CAMP March Newsletter: Page 7
CAMP Professor Dipankar Roy Studies Different Aspects of Materials Engineering for Advanced Lithium Ion Batteries
CAMP Professor Dipankar Roy and his group are studying different aspects of materials engineering for advanced lithium ion batteries. A major performance-limiting factor for lithium ion batteries is the cathode that determines the capacity, operational voltage, charge-discharge rates, and energy density. The carbon-based anodes traditionally used in these batteries exhibit relatively slow charging. Many new applications of these batteries also require safe and efficient operation over a wide temperature range, for which the flammable and volatile carbonate electrolytes alone are not adequate. In addition, if the cathode reacts with the electrolyte, the cycle life of the battery becomes rather limited. Professor Roy’s group is studying these different aspects of materials engineering for advanced lithium ion batteries. They are focusing on ceramic cathodes and electrochemically fabricated transition metal oxides for anodes. These materials are attractive for pulse-power applications (e.g., HEVs) and large-scale energy storage (e.g., solar storage). The CAMP group also studies electrolytes based on room temperature ionic liquids (ILs) that can significantly reduce the utilization of volatile/flammable solvents.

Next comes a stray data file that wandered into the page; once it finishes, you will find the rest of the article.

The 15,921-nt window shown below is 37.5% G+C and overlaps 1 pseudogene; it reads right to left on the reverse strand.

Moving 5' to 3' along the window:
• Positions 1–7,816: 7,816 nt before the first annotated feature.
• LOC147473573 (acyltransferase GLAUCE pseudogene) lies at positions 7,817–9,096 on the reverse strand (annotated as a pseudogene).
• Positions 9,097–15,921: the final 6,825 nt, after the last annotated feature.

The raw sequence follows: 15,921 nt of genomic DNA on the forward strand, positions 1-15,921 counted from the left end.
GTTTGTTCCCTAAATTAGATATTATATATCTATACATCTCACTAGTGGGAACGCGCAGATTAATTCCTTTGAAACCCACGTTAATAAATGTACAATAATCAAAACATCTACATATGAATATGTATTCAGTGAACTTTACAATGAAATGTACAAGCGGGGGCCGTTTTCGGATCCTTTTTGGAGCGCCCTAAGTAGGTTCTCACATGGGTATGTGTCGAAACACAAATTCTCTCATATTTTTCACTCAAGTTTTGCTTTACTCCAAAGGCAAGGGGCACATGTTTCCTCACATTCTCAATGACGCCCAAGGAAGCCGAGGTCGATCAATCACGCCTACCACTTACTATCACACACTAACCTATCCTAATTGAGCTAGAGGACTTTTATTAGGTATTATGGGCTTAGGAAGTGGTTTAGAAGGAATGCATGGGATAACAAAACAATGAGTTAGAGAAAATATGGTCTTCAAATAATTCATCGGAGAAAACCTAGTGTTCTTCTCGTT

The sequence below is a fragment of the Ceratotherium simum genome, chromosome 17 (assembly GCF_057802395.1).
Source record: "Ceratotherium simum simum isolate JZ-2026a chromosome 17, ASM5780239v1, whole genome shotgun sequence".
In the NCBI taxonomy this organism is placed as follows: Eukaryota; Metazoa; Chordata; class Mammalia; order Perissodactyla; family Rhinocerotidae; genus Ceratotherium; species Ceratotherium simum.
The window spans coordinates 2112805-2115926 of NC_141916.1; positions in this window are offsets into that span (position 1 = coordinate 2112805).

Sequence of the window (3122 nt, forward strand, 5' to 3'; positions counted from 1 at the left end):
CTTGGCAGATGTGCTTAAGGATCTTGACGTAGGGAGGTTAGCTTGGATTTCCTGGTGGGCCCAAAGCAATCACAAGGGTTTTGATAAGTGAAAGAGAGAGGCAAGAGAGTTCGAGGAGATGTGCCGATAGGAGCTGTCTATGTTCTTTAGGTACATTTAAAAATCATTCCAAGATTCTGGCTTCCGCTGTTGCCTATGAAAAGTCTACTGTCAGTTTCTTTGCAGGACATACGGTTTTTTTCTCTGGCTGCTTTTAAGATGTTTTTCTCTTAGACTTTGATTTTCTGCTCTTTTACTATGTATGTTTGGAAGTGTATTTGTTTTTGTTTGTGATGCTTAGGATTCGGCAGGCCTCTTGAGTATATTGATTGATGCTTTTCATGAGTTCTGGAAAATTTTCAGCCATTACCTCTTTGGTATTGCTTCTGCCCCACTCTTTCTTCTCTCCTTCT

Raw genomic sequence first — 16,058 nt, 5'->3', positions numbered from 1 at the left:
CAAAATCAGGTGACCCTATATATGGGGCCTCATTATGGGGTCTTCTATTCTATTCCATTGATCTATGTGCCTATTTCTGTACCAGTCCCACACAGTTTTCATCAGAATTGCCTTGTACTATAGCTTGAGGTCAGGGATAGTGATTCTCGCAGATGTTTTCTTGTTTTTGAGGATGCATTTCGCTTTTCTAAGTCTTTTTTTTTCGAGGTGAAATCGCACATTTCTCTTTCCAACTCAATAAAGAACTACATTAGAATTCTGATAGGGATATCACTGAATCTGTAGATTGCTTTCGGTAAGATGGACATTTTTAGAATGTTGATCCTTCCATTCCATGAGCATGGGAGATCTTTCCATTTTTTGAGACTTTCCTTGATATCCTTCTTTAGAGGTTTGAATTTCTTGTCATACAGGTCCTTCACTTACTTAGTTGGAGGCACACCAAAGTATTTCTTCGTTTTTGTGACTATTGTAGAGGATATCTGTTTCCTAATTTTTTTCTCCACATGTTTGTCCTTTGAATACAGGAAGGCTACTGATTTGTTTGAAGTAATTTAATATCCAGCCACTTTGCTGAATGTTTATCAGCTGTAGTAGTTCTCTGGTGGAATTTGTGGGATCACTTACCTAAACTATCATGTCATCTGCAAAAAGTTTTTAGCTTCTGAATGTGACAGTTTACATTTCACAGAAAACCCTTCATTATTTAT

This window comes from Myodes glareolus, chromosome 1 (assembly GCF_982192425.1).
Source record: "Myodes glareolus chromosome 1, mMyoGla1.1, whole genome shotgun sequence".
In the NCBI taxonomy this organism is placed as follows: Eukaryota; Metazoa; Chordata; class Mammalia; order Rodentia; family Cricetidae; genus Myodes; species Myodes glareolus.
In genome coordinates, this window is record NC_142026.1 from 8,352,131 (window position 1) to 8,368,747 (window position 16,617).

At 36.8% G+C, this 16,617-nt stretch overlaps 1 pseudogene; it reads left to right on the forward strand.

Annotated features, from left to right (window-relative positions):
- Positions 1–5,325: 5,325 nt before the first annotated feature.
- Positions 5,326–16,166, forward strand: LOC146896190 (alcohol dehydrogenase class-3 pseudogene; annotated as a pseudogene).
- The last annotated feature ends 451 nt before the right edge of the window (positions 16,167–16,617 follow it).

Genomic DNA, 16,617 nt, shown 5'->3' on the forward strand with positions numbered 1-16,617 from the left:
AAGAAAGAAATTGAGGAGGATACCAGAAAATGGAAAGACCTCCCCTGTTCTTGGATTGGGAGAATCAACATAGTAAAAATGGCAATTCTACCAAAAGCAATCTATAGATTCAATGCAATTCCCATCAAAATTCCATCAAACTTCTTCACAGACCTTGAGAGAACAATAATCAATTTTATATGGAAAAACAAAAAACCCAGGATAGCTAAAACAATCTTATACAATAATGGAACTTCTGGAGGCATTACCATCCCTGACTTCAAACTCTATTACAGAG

Illustrative results of electrolyte engineering in Roy’s group are shown in Figure 11 in the form of Ragone plots using an IL-incorporated solution. The plots demonstrate how the performance of the battery at an elevated temperature is improved over the corresponding room temperature case. Further experiments using anode materials other than Li are currently underway. More information about Professor Roy’s research can be found at http://people.clarkson.edu/~samoy/cr_projects.htm.
FIGURE 11: Ragone plots for a Li (anode) | LiMn2O4 (cathode) cell. The gravimetric energy and power correspond to the active material mass of the cathode. Commercially available LiMn2O4 was used to fabricate the cathode, and the electrolyte included LiBF4 dissolved in carbonate solvents. The numbers associated with each straight line (marking power density regimes) indicate the total time and C-rate of discharge. The more a Ragone plot moves toward the upper right corner, the better is the battery performance.